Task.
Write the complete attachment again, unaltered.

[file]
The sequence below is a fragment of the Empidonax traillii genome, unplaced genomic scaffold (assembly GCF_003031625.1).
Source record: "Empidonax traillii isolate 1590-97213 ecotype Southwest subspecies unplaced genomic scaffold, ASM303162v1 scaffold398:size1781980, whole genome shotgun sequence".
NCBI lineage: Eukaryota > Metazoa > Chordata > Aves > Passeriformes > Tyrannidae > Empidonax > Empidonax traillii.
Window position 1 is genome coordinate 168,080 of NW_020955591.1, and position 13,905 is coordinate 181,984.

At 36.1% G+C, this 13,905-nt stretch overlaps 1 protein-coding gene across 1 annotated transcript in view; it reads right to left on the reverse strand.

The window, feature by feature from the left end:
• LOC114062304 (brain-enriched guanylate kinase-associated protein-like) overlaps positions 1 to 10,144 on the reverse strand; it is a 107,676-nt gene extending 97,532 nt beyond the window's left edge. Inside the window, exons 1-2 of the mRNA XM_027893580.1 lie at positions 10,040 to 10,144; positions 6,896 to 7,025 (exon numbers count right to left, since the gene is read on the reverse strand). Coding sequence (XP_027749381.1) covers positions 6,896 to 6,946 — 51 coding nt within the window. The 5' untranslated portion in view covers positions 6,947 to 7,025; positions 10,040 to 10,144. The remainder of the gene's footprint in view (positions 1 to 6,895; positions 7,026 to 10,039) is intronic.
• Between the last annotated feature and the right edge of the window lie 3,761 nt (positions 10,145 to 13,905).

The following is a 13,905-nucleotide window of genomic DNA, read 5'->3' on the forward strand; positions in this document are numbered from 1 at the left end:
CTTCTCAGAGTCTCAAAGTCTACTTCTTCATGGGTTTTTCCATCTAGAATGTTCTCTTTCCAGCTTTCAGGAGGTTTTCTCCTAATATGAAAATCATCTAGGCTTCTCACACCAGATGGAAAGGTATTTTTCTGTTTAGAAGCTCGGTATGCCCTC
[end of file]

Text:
The sequence below is a fragment of the Empidonax traillii genome, unplaced genomic scaffold (assembly GCF_003031625.1).
Source record: "Empidonax traillii isolate 1590-97213 ecotype Southwest subspecies unplaced genomic scaffold, ASM303162v1 scaffold398:size1781980, whole genome shotgun sequence".
NCBI lineage: Eukaryota > Metazoa > Chordata > Aves > Passeriformes > Tyrannidae > Empidonax > Empidonax traillii.
Window position 1 is genome coordinate 168,080 of NW_020955591.1, and position 13,905 is coordinate 181,984.

At 36.1% G+C, this 13,905-nt stretch overlaps 1 protein-coding gene across 1 annotated transcript in view; it reads right to left on the reverse strand.

The window, feature by feature from the left end:
• LOC114062304 (brain-enriched guanylate kinase-associated protein-like) overlaps positions 1 to 10,144 on the reverse strand; it is a 107,676-nt gene extending 97,532 nt beyond the window's left edge. Inside the window, exons 1-2 of the mRNA XM_027893580.1 lie at positions 10,040 to 10,144; positions 6,896 to 7,025 (exon numbers count right to left, since the gene is read on the reverse strand). Coding sequence (XP_027749381.1) covers positions 6,896 to 6,946 — 51 coding nt within the window. The 5' untranslated portion in view covers positions 6,947 to 7,025; positions 10,040 to 10,144. The remainder of the gene's footprint in view (positions 1 to 6,895; positions 7,026 to 10,039) is intronic.
• Between the last annotated feature and the right edge of the window lie 3,761 nt (positions 10,145 to 13,905).

The following is a 13,905-nucleotide window of genomic DNA, read 5'->3' on the forward strand; positions in this document are numbered from 1 at the left end:
CTTCTCAGAGTCTCAAAGTCTACTTCTTCATGGGTTTTTCCATCTAGAATGTTCTCTTTCCAGCTTTCAGGAGGTTTTCTCCTAATATGAAAATCATCTAGGCTTCTCACACCAGATGGAAAGGTATTTTTCTGTTTAGAAGCTCGGTATGCCCTC